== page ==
Prior to 2017, the DCEU was an oppressive place, largely devoid of mirth. You might even say this tone was deliberate, insofar as its purveyors mistook dourness for drama. That was how Warner Bros. sought to distinguish its fledgling shared universe from the Marvel Cinematic Universe. From the very beginning, it was in the unenviable position of playing catch-up to the most commercially successful film franchise of all time. Marvel Studios had the advantage of doing half a decade of world-building before its Distinguished Competition ever got in the game. Warner Bros. had been waiting for a certain serious-minded filmmaker to finish his Dark Knight Trilogy.
In a feature on the site earlier this year, I put forth the argument that Christopher Nolan was the quintessential filmmaker of the 2000s, just in terms of the sheer pervasive influence he wielded. Going forward from that decade, the failure of the jokey Green Lantern seemed to put Warner Bros. off on the wrong track. (Flashback to Ryan Reynolds circa 2011, showing off his unconvincing CGI costume and quipping, “I know, right?”) We even once reported on the rumor that the studio had a “no jokes” mandate for its superhero movies. Since its own Batman Begins and The Dark Knight had already set the template for grim-and-gritty realism in reboots, it was only natural, however misguided, that it should retreat to the safe ground of the product it had already delivered.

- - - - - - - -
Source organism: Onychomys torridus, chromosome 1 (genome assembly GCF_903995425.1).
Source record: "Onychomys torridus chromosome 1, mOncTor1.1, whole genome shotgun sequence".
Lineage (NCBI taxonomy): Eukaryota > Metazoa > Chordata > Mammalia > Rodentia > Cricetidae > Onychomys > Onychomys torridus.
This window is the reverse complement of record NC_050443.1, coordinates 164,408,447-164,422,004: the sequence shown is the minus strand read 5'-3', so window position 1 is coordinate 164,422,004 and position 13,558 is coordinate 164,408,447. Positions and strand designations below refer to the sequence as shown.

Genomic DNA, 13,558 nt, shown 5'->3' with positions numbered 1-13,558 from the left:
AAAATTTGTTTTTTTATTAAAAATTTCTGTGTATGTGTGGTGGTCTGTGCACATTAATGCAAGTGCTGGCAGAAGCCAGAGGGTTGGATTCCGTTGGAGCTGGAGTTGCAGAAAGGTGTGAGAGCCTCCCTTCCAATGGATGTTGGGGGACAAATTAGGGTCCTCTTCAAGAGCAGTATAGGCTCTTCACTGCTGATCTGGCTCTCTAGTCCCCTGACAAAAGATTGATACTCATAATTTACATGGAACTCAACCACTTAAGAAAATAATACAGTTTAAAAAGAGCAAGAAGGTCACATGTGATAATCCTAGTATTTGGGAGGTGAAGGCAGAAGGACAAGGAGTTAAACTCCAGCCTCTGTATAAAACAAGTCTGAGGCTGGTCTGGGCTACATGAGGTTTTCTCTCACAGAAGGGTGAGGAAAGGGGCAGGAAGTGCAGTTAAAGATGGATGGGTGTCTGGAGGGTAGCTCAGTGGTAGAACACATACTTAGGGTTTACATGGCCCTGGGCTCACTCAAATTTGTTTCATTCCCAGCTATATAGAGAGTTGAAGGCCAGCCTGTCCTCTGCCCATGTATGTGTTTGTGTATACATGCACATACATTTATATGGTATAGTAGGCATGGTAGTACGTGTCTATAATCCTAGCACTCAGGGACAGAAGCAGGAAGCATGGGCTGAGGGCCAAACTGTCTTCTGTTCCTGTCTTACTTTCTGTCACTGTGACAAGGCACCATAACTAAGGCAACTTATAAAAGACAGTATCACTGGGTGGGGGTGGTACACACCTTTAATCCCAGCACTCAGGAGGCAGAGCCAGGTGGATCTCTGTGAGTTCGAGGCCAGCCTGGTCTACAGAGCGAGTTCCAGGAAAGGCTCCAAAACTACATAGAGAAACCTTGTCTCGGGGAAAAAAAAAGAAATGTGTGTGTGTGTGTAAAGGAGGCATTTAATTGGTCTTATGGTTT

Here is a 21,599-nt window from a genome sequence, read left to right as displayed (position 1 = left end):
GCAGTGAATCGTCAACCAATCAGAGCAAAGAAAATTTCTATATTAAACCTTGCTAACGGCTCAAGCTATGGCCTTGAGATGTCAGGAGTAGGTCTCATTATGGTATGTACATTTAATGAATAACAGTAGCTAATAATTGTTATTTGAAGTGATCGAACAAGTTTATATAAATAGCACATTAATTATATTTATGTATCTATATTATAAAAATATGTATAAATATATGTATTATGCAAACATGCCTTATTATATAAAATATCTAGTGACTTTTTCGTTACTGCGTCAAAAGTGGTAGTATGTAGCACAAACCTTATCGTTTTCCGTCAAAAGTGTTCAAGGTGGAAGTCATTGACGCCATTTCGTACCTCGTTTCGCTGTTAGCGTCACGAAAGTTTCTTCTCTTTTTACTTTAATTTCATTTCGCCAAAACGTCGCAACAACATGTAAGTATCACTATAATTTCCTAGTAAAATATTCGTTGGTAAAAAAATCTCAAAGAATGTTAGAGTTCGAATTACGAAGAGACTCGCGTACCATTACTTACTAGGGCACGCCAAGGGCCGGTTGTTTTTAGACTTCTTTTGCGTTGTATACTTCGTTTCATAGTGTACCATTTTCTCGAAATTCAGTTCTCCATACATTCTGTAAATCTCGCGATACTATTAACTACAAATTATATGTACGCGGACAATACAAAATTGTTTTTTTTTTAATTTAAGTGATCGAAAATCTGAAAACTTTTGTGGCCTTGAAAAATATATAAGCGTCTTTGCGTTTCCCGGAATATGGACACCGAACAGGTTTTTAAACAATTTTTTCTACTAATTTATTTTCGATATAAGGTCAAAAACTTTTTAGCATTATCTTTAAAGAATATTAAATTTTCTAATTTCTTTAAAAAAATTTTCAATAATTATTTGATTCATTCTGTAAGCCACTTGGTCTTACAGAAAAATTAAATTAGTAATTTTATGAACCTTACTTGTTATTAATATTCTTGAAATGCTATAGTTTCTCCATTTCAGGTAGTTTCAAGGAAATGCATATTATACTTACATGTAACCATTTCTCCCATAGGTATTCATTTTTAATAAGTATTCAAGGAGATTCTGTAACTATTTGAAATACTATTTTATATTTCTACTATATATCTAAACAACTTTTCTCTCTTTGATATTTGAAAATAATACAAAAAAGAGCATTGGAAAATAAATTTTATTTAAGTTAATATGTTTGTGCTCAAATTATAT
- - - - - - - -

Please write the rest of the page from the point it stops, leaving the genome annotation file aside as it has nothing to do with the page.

Nolan was there to help shepherd Man of Steel as a hands-on producer. At the time, Zack Snyder was coming off his own 2011 failure, Sucker Punch, so the project certainly needed some guidance. With Nolan taking on a senior advisor role, serving in the capacity as “godfather” to Snyder’s Superman reboot, the film flirted with greatness.